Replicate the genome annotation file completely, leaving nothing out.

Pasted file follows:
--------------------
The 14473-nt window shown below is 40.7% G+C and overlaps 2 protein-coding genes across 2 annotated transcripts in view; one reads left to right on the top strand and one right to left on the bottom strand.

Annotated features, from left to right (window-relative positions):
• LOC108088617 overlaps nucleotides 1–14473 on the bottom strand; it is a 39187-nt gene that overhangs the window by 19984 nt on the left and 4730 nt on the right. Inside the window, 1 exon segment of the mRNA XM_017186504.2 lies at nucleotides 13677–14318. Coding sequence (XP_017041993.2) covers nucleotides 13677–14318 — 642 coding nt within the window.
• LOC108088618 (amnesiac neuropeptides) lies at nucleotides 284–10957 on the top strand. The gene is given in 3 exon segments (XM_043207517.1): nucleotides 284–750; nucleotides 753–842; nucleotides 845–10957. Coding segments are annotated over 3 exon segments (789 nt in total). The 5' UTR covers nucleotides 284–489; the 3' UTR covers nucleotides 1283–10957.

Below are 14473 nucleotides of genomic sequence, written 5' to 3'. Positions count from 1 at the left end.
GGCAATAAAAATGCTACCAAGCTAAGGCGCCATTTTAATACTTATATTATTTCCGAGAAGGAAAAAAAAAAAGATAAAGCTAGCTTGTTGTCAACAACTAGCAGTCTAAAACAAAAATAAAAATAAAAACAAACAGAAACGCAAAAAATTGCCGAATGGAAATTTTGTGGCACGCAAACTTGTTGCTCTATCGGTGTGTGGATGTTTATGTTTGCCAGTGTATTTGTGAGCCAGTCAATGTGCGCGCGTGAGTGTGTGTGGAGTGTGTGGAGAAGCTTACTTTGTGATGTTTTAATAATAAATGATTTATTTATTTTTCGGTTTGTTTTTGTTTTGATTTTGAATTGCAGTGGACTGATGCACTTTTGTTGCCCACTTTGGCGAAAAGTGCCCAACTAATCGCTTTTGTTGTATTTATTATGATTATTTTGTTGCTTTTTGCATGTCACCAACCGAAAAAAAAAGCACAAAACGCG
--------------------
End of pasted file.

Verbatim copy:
The 14473-nt window shown below is 40.7% G+C and overlaps 2 protein-coding genes across 2 annotated transcripts in view; one reads left to right on the top strand and one right to left on the bottom strand.

Annotated features, from left to right (window-relative positions):
• LOC108088617 overlaps nucleotides 1–14473 on the bottom strand; it is a 39187-nt gene that overhangs the window by 19984 nt on the left and 4730 nt on the right. Inside the window, 1 exon segment of the mRNA XM_017186504.2 lies at nucleotides 13677–14318. Coding sequence (XP_017041993.2) covers nucleotides 13677–14318 — 642 coding nt within the window.
• LOC108088618 (amnesiac neuropeptides) lies at nucleotides 284–10957 on the top strand. The gene is given in 3 exon segments (XM_043207517.1): nucleotides 284–750; nucleotides 753–842; nucleotides 845–10957. Coding segments are annotated over 3 exon segments (789 nt in total). The 5' UTR covers nucleotides 284–489; the 3' UTR covers nucleotides 1283–10957.

Below are 14473 nucleotides of genomic sequence, written 5' to 3'. Positions count from 1 at the left end.
GGCAATAAAAATGCTACCAAGCTAAGGCGCCATTTTAATACTTATATTATTTCCGAGAAGGAAAAAAAAAAAGATAAAGCTAGCTTGTTGTCAACAACTAGCAGTCTAAAACAAAAATAAAAATAAAAACAAACAGAAACGCAAAAAATTGCCGAATGGAAATTTTGTGGCACGCAAACTTGTTGCTCTATCGGTGTGTGGATGTTTATGTTTGCCAGTGTATTTGTGAGCCAGTCAATGTGCGCGCGTGAGTGTGTGTGGAGTGTGTGGAGAAGCTTACTTTGTGATGTTTTAATAATAAATGATTTATTTATTTTTCGGTTTGTTTTTGTTTTGATTTTGAATTGCAGTGGACTGATGCACTTTTGTTGCCCACTTTGGCGAAAAGTGCCCAACTAATCGCTTTTGTTGTATTTATTATGATTATTTTGTTGCTTTTTGCATGTCACCAACCGAAAAAAAAAGCACAAAACGCG